Myxoid Liposarcoma of the Skin-Rare Case with Multifocal Presenta
Journal of Clinical & Experimental Dermatology Research

Journal of Clinical & Experimental Dermatology Research
Open Access

ISSN: 2155-9554

+44 1478 350008

Case Report - (2015) Volume 6, Issue 3

Myxoid Liposarcoma of the Skin-Rare Case with Multifocal Presentation

Shiv Chopra*, Aman Chopra, Asok Aggarwal and Reshma Yadav
Inderprastha Apollo Hospital, New Delhi, India
*Corresponding Author: Dr. Shiv Chopra, Senior consultant Surgeon, Department of Surgery, Inderprastha Apollo Hospital, New Delhi, India Email: ,


The dermis is an exceptionally rare primary site of presentation of liposarcomas. Only two cases of the myxoid variety have been reported in the literature. The lesions present as dome shaped or polypoidal masses that frequently show high grade morphological changes, but carry a comparitively a good prognosis. We report a 35 year old male who presented with multiple "ginger tuber" like lesions on the upper half of the body. The clinical behaviour was extremely aggressive with a short history of short duration.It is important to recognise the fact that though dermal liposarcomas by and large carry a good prognosis there exists a rare subset with a "multifocal" presentation that suggests a poor clinical course even though the histopathological features may show a high grade pathology suggesting a good prognosis. These cases require urgent treatment with radiotherapy and chemotherapy, where surgery may have no role in therapeutics. It is for this reason that we are presenting this rare subset of “multifocal myxoid dermal liposarcoma” which should alert all clinicians to act with speed.


Keywords: Cutaneous myxoid liposarcoma; Signet ring variant; Dermal liposarcoma; Ginger-tuber like; Multifocal dermal liposarcoma; Wildfire Hurricane


Cutaneous myxoid liposarcoma are rare tumours presenting as painless swellings in the extemeties and scalp. They have an indolent clinical behaviour, with no metastasis and good prognosis. In our case however the tumour metastized rapidly from the outer canthus right eye and the patient presented with multiple painful “ginger tuber “like nodules and papules in the face, neck, chest and back. The clinical history was of a short duration and a downhill course with cachexia prompted an urgent referral to oncology/radiotherapy department of tertiary care hospital for urgent further management.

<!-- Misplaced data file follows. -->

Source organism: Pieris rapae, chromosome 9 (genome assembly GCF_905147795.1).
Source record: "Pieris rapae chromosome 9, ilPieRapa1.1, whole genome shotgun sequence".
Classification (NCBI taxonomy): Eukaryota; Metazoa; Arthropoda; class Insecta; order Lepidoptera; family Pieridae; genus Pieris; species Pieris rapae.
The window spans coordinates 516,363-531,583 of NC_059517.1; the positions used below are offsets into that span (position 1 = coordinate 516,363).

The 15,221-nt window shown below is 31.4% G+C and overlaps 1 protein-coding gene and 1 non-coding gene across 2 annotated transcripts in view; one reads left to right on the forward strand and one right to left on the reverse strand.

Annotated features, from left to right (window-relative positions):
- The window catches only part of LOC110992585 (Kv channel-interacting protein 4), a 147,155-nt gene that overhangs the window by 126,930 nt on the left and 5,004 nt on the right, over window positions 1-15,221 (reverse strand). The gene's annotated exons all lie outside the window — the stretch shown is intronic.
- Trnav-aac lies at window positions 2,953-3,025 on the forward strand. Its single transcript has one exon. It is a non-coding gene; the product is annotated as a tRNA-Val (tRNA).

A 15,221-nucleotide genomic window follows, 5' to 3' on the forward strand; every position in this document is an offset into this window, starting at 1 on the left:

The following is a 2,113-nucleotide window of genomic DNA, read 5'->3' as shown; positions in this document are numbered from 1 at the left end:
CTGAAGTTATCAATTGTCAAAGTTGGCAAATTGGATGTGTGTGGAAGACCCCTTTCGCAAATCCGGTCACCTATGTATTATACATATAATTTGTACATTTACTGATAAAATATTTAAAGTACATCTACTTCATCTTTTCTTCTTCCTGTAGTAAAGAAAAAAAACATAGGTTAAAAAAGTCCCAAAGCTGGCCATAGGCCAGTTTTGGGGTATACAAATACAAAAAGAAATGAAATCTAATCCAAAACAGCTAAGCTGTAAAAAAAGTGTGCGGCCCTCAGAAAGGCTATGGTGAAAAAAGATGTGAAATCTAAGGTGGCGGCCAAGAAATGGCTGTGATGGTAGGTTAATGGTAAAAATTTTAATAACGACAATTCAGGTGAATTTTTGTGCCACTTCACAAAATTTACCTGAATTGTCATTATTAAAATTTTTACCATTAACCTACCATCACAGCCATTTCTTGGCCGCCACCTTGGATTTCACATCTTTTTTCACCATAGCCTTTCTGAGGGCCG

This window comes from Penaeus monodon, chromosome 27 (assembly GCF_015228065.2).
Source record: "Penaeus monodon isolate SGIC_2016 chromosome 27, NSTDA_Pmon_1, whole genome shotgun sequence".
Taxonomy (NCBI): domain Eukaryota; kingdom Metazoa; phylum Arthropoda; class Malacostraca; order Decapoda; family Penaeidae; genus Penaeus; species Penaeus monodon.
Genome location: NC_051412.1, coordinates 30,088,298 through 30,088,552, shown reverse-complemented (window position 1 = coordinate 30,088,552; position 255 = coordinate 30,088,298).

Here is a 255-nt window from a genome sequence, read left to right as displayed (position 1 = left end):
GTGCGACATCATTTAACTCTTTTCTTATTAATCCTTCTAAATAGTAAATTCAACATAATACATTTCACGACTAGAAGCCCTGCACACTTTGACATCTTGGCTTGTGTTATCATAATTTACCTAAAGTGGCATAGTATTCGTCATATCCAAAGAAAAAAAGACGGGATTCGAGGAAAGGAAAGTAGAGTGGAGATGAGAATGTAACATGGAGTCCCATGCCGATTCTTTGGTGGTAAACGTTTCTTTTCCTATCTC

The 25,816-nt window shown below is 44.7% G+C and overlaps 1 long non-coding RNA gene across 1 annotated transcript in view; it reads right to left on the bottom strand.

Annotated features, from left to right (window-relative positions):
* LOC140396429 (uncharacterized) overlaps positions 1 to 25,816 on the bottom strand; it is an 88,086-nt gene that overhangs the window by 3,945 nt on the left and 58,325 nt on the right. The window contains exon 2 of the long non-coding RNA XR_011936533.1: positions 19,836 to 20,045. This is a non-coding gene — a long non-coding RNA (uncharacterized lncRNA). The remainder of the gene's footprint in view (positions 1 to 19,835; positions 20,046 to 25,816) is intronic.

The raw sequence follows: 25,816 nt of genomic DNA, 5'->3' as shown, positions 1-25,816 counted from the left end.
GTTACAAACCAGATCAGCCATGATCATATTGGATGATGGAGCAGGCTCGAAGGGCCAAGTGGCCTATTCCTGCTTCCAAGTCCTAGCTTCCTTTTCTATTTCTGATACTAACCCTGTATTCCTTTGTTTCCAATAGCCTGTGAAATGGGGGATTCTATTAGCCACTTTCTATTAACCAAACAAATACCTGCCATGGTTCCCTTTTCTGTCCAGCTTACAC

Case History

A 35 year old male presented with multiple painful lesions “ginger tuber “like all over the upper half and fading out over the lower half of the body, (Figures 1 and 2) since 4 months. These were accompanied by severe arthralgias, fever & weakness since 2½ months, loss of appetite 2 months, weight loss of 25% over 4 months (62.0 kg to 47.0 kg on 19/08/2008). The first lesion started out as a small nodule over outer canthus right eye, which increased to its present shape of a ginger tuber 5 × 3 cm size. The lesions varied from 0.5 to 6.0 cm and showed rapid growth. Lesions were yellowish pink with areas of ulceration, haemorrhage with irregular bossellated surfaces. There was pallor, chest was clinically clear; per abdominal examination including per rectal examination was within normal limits. The patient took homeopathic treatment 3 months ago after which the disease spread. H/0 Bidi/cigarettes, Tobacco chewer × 20 years, no intake of alcohol. The patient gave a clinical appearance typical of “von recklinghausens disease”, but the short history suggested malignancy with metastasis. HIV1 and 2 negative, VDRL-non-reactive. He underwent excision biopsies from two different sites. On histopathological examination, the sections showed a tumour mass that occupied most of the dermis, composed of groups of cells with round to oval hyperchromatic nuclei surrounded by a rim of cytoplasm. Majority of these cells showed a single intra-cytoplasmic vacuole resulting in the typical signet-ring appearance. The stroma was myxomatous with a delicate framework of plexiform capillaries with mild nuclear atypism, but no mitotic activity was present. Sparse lymphocytic infiltrate was seen in surrounding tissues. Seeing his rapid hurricane like spread, multifocal presentation suggestive of cutaneous metastasis, he was referred to the oncologist/radiotherapist for further urgent treatment by radiotherapy/chemotherapy.


Figure 1: Clinical photograph-front view.


Figure 2: Clinical photograph-back view with dressing over the biopsy site over left shoulder.


Myxoid liposarcomas represent approximately 10% of all soft tissue sarcomas comprising the second most common variant of liposarcoma’s, presenting in the 4th to 5th decade with a slight male predominance [1,2] tending to occur on the right side of the body [2]. Liposarcomas are generally deep seated tumours most likely in the retroperitoneum, or the deep soft tissues in or below the buttocks and that only very rarely do they arise in the cutis or the dermis [3]. Primary liposarcoma of the skin has been described by Del Tos, in 7 cases, 4 of which arose in the scalp and only one was a myxoid/round cell liposarcoma [3,4]. Newlands in 2003 described the 2nd case of myxoid liposarcoma of the skin occurring on the scalp of a 28 year old lady [5]. The myxoid liposarcoma display various quantities of four elements (a) proliferating lipoblasts, (b) delicate plexiform capillaries, (c) myxoid matrix, (d) mucoplysaccharide lakes- (Figures 3 and 4) [2].